Other than the interest that every defendant has in being relieved of the uncertainty brought on by pending proceedings, appellants lack any significant interest in having the ASCS resolve its complaint promptly while they continue to retain possession of the subsidies. Moreover, due process cannot be said to compel haste in a civil matter where that haste could significantly prejudice the private party's position in a concurrent criminal investigation. In Polcover v. Secretary of Treasury, 77 F.2d 1223, 1232 (D.C.Cir.1973), the court recognized that to compel a defendant to participate in an administrative hearing while criminal charges were pending could force the defendant to disclose evidence necessary to his defense in a criminal trial. See also Silver v. McCamey, 221 F.2d 873 (D.C.Cir.1955); Cohen v. United States, 369 F.2d 976, 177 Ct.Cl. 599 (1967). The defendant is then faced with the unenviable choice of proceeding to a final administrative determination at the risk of prejudicing his criminal defense, or forfeiting a possibly meritorious administrative claim to preserve his criminal defense. Absent a showing of demonstrable prejudice from an arbitrary and capricious delay, and absent a request from appellants that the administrative hearings proceed notwithstanding the criminal investigations, appellants have not even begun to make out a violation of due process. Polcover, supra; Cohen v. U.S., 369 F.2d at 988. The ASCS acted properly here in suspending the administrative proceedings pending the resolution of the criminal investigation.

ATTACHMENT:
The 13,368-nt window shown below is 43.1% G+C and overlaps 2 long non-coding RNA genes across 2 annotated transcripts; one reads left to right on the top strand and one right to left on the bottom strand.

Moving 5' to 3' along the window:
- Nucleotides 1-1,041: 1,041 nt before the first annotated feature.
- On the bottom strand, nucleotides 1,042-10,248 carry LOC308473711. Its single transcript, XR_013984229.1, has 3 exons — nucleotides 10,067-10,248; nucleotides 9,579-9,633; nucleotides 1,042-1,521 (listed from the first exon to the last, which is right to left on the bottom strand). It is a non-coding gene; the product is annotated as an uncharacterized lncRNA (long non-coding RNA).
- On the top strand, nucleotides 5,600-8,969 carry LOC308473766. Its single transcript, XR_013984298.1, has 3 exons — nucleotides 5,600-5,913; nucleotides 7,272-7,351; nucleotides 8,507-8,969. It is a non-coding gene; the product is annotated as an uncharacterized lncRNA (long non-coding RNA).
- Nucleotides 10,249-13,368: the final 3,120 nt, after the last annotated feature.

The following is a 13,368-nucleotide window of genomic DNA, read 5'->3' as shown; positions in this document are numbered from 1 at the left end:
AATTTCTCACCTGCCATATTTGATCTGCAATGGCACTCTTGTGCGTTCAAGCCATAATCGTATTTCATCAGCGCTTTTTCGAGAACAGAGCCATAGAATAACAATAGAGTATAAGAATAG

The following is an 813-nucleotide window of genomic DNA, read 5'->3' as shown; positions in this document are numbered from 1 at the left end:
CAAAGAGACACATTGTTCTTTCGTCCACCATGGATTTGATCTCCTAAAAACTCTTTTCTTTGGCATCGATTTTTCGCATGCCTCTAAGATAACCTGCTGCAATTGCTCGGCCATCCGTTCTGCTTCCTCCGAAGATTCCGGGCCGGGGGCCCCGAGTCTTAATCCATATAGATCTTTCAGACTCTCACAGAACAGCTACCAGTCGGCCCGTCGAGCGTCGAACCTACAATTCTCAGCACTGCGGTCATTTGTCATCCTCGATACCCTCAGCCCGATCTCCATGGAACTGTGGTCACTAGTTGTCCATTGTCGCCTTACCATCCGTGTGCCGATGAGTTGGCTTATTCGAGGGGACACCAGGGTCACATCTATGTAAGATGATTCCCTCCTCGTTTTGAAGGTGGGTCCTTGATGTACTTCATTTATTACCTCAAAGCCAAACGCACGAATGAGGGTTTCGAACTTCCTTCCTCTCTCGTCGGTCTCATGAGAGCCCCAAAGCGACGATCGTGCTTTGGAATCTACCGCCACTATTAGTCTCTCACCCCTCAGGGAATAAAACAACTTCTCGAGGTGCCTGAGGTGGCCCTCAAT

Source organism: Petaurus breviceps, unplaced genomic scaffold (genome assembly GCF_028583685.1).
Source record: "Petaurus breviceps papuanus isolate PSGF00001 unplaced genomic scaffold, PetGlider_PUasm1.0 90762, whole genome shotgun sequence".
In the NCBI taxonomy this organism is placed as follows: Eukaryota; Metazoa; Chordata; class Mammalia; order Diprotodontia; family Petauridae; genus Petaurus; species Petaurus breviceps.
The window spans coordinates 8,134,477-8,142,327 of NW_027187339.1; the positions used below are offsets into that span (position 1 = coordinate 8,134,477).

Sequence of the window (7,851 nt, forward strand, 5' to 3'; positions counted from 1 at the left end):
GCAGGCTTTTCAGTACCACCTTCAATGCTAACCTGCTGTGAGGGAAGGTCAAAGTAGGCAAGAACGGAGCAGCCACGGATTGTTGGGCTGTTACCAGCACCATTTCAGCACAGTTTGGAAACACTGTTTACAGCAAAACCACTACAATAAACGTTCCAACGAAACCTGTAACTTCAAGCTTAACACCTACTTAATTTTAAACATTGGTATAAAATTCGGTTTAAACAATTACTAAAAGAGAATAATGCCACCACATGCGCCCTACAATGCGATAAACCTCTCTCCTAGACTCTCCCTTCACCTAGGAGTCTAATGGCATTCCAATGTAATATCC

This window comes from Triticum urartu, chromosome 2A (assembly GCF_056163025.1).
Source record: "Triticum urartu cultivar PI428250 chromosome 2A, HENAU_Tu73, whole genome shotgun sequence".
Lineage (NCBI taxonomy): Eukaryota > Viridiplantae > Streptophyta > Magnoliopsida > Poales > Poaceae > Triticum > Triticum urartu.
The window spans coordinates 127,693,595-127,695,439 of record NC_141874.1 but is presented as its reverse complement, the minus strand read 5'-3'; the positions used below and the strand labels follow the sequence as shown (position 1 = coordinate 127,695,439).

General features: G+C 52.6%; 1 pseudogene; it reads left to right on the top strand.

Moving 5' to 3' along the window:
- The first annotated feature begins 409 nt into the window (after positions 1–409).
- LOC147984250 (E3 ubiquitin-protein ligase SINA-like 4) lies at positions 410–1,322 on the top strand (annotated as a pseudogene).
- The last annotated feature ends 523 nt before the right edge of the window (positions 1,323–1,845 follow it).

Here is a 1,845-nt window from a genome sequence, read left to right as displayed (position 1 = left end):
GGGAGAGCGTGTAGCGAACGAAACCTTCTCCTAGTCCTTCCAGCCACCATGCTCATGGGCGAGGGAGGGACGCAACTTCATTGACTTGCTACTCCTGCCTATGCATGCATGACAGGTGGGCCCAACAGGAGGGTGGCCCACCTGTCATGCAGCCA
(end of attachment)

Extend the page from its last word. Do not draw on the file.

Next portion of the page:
B. Bias and Prejudgment


Appellants allege that they were denied due process because both Clifton Adams, the hearing officer at the county level, and Victor Senechal, the hearing officer at the national level, were biased and had prejudged the cases against them. Appellants base their claim against Senechal on a statement, given in a deposition several years after the fact, that "those people in Gaines County had bilked the government out of six million dollars." Senechal Dep. at 85. They fault Adams for his involvement in the prior administrative investigation and for his decision prior to the county hearing to cancel the reconstitutions and allotment transfers that formed the heart of appellants' scheme to abuse the program.


It goes without saying that a "fair trial in a fair tribunal is a basic requirement of due process." In re Murchison, 349 U.S. 133, 136, 75 S.Ct. 623, 625, 99 L.Ed. 942 (1955). This stricture applies equally


to administrative agencies which adjudicate as well as to courts. Not only is a biased decisionmaker constitutionally unacceptable but "our system of law has always endeavored to prevent even the probability of unfairness."


Withrow v. Larkin, 421 U.S. 35, 46-47, 95 S.Ct. 1456, 1464, 43 L.Ed.2d 712 (citations omitted). The Supreme Court noted in Withrow that